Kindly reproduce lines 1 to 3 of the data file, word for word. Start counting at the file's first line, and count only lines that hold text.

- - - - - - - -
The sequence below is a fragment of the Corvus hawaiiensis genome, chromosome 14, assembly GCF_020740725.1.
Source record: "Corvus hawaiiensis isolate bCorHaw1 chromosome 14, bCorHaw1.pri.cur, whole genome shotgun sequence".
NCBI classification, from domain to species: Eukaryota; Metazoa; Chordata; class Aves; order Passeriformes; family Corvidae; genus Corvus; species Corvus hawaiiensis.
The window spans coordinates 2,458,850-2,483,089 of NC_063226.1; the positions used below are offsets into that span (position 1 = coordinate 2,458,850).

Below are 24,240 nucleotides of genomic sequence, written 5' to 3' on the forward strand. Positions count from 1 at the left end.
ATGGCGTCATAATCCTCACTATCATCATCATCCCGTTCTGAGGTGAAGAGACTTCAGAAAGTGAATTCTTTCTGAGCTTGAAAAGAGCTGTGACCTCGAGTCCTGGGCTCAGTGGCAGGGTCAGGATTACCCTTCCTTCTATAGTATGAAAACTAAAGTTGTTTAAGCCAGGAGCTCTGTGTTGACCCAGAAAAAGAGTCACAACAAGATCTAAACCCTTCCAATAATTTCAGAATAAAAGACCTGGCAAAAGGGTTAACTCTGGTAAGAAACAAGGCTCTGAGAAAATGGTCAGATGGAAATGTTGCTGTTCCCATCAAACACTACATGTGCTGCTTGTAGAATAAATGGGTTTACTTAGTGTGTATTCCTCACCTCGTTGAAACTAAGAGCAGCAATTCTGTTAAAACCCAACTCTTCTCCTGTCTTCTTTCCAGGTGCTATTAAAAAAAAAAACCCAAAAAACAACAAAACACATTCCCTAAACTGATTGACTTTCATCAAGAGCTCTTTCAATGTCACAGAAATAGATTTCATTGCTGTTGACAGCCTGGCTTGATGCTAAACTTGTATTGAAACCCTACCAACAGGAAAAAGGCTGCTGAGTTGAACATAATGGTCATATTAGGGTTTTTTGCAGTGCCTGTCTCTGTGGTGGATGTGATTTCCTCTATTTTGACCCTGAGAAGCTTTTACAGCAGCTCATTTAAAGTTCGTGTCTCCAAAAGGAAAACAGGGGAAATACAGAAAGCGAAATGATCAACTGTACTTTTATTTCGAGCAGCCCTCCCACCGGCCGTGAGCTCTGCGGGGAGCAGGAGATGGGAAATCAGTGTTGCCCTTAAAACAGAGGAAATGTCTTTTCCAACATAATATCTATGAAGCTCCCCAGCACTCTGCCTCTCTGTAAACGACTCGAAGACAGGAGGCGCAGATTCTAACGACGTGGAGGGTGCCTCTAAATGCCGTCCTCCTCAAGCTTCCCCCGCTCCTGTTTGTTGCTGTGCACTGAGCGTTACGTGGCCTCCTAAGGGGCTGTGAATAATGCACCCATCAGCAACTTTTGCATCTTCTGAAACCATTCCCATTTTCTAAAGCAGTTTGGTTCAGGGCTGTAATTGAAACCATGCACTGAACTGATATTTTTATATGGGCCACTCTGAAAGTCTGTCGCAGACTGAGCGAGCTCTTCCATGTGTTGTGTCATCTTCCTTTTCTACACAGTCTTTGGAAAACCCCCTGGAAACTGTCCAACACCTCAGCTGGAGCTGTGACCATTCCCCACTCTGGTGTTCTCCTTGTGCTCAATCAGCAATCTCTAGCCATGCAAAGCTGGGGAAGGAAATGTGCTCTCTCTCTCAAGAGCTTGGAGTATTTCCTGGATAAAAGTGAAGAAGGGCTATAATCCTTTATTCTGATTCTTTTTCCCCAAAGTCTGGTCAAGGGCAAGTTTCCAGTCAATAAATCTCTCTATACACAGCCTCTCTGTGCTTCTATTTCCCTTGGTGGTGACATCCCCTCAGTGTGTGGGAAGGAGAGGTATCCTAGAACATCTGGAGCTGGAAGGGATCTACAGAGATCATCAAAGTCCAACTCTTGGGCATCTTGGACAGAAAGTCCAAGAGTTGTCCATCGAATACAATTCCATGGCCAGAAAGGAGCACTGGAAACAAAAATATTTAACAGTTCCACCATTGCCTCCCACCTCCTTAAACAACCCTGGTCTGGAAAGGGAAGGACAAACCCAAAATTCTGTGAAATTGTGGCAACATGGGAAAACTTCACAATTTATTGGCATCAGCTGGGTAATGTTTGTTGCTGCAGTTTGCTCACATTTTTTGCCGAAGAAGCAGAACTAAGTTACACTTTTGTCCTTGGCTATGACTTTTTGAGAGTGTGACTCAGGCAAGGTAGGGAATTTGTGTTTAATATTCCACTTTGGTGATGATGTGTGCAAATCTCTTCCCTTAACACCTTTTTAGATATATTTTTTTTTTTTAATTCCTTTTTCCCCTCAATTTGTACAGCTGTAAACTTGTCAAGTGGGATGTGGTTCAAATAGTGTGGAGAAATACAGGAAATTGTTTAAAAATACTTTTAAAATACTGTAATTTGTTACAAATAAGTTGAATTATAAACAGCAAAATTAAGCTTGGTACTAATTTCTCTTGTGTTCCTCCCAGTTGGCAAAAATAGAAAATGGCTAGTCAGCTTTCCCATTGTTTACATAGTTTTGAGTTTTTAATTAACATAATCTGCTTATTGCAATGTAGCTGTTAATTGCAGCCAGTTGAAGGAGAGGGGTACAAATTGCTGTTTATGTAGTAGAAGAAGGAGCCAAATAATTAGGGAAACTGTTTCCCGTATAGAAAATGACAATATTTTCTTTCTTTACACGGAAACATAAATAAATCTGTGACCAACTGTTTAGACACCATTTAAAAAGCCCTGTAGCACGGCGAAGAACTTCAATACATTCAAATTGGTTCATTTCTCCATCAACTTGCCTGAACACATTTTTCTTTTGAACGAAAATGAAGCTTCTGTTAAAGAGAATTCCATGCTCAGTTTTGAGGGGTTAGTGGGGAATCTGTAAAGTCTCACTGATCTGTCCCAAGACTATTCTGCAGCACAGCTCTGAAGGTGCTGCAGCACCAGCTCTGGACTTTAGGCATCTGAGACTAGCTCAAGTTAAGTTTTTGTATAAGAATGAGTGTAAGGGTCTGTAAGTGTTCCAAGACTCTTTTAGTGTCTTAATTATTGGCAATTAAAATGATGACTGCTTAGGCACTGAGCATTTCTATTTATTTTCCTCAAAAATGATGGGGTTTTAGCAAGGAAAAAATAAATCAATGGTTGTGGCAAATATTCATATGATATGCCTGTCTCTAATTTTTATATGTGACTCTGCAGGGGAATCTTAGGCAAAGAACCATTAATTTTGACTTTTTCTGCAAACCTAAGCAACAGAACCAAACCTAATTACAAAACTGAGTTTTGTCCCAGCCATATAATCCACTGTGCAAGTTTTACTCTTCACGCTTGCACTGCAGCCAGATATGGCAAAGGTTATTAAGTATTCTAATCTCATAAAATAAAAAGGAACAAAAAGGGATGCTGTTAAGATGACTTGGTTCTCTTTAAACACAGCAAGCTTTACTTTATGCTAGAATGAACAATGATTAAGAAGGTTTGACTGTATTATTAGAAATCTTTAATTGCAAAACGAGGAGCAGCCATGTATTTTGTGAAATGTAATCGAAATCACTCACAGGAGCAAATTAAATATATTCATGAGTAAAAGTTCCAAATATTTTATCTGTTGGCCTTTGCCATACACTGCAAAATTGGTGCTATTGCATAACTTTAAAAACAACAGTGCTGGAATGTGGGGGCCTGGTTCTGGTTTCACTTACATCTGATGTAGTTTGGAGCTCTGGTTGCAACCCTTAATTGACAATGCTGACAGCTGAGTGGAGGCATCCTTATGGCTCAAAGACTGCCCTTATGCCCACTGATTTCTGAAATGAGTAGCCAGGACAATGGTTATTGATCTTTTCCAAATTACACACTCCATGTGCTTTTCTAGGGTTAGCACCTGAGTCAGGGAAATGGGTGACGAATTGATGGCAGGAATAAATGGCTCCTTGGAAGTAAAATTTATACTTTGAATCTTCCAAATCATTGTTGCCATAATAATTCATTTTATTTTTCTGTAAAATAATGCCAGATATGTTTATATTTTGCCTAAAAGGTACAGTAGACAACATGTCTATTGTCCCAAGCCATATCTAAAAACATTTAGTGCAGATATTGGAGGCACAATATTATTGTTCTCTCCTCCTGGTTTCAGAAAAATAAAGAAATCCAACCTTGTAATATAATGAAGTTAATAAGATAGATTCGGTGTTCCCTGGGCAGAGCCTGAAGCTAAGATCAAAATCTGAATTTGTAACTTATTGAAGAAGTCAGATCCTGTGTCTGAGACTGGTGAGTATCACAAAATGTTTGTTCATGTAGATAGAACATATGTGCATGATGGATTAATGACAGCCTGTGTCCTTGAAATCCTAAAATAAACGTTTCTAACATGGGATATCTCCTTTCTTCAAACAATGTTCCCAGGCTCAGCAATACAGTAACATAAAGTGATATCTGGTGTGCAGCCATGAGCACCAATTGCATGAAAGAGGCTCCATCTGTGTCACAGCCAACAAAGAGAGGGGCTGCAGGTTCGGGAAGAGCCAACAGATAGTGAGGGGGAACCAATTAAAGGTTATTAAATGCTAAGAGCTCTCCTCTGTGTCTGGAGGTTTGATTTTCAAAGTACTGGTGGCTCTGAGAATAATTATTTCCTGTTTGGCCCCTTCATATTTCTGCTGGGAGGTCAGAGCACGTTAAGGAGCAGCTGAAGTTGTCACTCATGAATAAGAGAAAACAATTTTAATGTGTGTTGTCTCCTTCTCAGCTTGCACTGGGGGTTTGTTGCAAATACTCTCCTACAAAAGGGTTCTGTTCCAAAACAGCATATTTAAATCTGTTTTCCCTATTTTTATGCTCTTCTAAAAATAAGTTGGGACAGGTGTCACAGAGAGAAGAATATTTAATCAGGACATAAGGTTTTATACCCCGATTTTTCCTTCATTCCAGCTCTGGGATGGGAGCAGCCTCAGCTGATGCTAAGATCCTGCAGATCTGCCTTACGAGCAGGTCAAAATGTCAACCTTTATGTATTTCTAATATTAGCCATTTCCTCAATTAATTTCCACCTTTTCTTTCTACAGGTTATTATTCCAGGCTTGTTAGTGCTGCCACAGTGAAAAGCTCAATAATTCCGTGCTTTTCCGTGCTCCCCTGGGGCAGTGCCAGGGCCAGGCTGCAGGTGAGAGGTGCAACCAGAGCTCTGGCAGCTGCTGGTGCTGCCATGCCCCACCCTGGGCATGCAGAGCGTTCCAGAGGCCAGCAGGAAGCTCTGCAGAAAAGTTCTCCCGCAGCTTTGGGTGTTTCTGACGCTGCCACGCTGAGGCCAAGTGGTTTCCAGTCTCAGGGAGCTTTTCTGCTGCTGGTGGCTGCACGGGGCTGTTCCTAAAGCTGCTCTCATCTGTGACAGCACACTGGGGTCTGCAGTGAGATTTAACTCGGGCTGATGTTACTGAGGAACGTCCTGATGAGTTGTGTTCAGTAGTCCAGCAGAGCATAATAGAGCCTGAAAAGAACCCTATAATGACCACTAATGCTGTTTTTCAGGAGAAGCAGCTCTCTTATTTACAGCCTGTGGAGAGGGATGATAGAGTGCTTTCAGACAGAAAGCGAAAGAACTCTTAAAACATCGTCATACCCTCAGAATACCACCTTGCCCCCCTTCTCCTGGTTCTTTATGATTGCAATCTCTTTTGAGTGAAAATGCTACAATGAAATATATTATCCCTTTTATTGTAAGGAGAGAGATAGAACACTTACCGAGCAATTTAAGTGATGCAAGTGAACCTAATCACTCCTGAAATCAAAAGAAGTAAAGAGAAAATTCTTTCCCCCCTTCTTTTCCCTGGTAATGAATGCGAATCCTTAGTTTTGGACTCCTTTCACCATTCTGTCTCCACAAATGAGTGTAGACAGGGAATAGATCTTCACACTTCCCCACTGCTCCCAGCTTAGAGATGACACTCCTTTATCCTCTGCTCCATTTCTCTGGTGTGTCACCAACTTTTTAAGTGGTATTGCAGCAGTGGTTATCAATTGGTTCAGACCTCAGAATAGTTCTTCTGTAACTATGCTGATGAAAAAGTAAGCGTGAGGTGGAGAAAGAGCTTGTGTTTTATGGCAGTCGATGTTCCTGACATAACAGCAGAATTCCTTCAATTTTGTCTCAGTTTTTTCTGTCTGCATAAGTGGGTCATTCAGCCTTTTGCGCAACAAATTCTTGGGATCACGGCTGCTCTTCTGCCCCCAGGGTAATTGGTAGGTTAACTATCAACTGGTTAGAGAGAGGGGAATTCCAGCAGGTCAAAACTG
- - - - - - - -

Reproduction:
The sequence below is a fragment of the Corvus hawaiiensis genome, chromosome 14, assembly GCF_020740725.1.
Source record: "Corvus hawaiiensis isolate bCorHaw1 chromosome 14, bCorHaw1.pri.cur, whole genome shotgun sequence".
NCBI classification, from domain to species: Eukaryota; Metazoa; Chordata; class Aves; order Passeriformes; family Corvidae; genus Corvus; species Corvus hawaiiensis.